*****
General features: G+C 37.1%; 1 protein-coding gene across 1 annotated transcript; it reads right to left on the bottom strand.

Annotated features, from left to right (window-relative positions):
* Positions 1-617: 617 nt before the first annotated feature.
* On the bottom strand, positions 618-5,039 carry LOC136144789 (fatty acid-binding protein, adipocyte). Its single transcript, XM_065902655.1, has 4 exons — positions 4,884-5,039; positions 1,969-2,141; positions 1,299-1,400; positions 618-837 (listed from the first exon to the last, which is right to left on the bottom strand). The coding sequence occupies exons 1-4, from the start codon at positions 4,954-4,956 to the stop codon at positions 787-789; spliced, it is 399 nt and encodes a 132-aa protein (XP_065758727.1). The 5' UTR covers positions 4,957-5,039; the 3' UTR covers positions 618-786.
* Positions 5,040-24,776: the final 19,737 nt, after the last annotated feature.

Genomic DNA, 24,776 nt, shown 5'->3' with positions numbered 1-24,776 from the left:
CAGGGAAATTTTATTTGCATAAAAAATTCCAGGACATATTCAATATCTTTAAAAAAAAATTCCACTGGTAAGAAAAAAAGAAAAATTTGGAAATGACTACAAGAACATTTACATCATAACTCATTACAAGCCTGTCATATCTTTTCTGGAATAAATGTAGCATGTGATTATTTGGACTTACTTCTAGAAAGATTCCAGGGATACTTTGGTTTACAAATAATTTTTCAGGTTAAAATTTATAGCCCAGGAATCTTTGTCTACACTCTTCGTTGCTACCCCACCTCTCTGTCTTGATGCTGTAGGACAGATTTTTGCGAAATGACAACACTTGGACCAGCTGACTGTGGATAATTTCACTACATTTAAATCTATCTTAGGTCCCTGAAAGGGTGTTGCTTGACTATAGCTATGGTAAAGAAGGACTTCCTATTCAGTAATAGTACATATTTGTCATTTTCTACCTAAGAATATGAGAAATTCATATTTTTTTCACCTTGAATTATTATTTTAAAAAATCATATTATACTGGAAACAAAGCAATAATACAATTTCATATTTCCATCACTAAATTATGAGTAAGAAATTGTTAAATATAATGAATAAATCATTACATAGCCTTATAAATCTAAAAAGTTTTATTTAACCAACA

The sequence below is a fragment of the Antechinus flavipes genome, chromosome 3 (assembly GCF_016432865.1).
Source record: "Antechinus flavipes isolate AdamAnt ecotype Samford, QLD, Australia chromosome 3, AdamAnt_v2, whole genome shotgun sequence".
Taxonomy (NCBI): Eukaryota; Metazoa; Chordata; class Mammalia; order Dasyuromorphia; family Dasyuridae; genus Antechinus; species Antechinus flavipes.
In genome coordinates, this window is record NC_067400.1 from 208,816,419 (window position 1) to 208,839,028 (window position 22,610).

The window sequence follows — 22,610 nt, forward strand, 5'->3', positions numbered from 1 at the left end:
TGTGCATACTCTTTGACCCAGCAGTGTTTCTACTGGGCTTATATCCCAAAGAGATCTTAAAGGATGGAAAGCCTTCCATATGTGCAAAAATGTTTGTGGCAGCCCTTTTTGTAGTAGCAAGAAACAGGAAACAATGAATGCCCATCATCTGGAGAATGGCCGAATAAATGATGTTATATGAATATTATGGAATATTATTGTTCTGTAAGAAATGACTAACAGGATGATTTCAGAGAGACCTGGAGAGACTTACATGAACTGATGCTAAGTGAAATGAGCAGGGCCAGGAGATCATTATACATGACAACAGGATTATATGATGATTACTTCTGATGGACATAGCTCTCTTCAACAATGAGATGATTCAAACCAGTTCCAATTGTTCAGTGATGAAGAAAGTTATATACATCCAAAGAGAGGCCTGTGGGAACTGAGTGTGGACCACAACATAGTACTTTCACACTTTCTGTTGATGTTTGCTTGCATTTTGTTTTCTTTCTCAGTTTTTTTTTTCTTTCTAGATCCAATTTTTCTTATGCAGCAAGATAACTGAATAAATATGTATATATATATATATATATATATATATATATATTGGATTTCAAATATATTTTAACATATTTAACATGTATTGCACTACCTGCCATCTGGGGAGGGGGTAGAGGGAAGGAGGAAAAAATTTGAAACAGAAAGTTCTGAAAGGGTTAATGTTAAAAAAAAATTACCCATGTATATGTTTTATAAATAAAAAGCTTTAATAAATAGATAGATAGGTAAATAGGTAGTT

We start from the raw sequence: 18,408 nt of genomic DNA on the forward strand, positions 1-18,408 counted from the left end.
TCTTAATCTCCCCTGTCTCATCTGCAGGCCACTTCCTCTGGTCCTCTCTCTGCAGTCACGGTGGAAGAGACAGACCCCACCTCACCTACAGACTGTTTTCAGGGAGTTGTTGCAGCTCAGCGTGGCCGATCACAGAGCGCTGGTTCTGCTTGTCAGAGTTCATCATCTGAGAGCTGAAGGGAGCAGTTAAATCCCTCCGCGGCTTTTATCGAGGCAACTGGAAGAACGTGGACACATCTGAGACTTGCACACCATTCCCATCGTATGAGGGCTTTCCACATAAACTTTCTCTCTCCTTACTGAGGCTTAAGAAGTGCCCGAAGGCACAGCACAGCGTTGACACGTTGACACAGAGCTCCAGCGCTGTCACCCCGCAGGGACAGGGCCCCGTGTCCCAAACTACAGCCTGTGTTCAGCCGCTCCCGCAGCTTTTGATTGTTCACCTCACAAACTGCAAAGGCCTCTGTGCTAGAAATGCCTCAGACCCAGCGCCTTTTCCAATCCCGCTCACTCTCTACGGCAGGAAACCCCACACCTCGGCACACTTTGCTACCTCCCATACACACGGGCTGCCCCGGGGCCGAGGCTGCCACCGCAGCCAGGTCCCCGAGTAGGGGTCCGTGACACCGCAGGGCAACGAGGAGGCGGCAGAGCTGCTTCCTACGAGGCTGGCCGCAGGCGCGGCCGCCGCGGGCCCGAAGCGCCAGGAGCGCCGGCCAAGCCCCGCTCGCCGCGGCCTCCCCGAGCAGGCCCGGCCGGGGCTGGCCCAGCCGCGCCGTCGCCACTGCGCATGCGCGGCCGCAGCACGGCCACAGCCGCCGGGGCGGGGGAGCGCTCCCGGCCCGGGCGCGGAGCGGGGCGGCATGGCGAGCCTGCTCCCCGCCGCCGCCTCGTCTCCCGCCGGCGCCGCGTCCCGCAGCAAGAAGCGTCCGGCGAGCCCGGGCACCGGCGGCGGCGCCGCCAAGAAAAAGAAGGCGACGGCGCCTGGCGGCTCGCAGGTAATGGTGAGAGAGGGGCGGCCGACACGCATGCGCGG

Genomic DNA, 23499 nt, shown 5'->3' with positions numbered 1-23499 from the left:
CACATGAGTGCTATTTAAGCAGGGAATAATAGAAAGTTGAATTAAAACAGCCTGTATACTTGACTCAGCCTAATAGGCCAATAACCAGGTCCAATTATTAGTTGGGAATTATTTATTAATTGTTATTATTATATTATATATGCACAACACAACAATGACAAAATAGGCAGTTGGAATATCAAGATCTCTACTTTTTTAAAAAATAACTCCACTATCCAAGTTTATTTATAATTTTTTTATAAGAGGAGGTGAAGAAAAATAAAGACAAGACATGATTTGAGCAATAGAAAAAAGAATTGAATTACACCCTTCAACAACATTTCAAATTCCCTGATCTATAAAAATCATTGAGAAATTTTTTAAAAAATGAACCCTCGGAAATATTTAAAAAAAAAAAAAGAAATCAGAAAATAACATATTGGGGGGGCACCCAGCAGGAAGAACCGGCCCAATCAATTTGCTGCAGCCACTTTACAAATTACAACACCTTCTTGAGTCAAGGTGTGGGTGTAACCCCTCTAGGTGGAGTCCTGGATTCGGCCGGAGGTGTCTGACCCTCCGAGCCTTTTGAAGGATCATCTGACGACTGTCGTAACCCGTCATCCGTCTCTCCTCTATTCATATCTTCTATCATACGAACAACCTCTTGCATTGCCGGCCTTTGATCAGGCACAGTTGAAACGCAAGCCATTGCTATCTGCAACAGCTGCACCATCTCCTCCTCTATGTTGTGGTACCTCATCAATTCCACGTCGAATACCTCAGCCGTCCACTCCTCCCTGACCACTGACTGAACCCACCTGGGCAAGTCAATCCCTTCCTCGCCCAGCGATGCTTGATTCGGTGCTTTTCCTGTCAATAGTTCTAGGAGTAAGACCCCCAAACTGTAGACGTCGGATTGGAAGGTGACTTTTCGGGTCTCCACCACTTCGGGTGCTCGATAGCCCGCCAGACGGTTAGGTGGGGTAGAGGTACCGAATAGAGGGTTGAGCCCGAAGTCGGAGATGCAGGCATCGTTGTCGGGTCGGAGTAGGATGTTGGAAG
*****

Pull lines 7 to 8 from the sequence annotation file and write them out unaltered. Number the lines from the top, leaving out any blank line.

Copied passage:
CAGGGAAATTTTATTTGCATAAAAAATTCCAGGACATATTCAATATCTTTAAAAAAAAATTCCACTGGTAAGAAAAAAAGAAAAATTTGGAAATGACTACAAGAACATTTACATCATAACTCATTACAAGCCTGTCATATCTTTTCTGGAATAAATGTAGCATGTGATTATTTGGACTTACTTCTAGAAAGATTCCAGGGATACTTTGGTTTACAAATAATTTTTCAGGTTAAAATTTATAGCCCAGGAATCTTTGTCTACACTCTTCGTTGCTACCCCACCTCTCTGTCTTGATGCTGTAGGACAGATTTTTGCGAAATGACAACACTTGGACCAGCTGACTGTGGATAATTTCACTACATTTAAATCTATCTTAGGTCCCTGAAAGGGTGTTGCTTGACTATAGCTATGGTAAAGAAGGACTTCCTATTCAGTAATAGTACATATTTGTCATTTTCTACCTAAGAATATGAGAAATTCATATTTTTTTCACCTTGAATTATTATTTTAAAAAATCATATTATACTGGAAACAAAGCAATAATACAATTTCATATTTCCATCACTAAATTATGAGTAAGAAATTGTTAAATATAATGAATAAATCATTACATAGCCTTATAAATCTAAAAAGTTTTATTTAACCAACA

The sequence below is a fragment of the Antechinus flavipes genome, chromosome 3 (assembly GCF_016432865.1).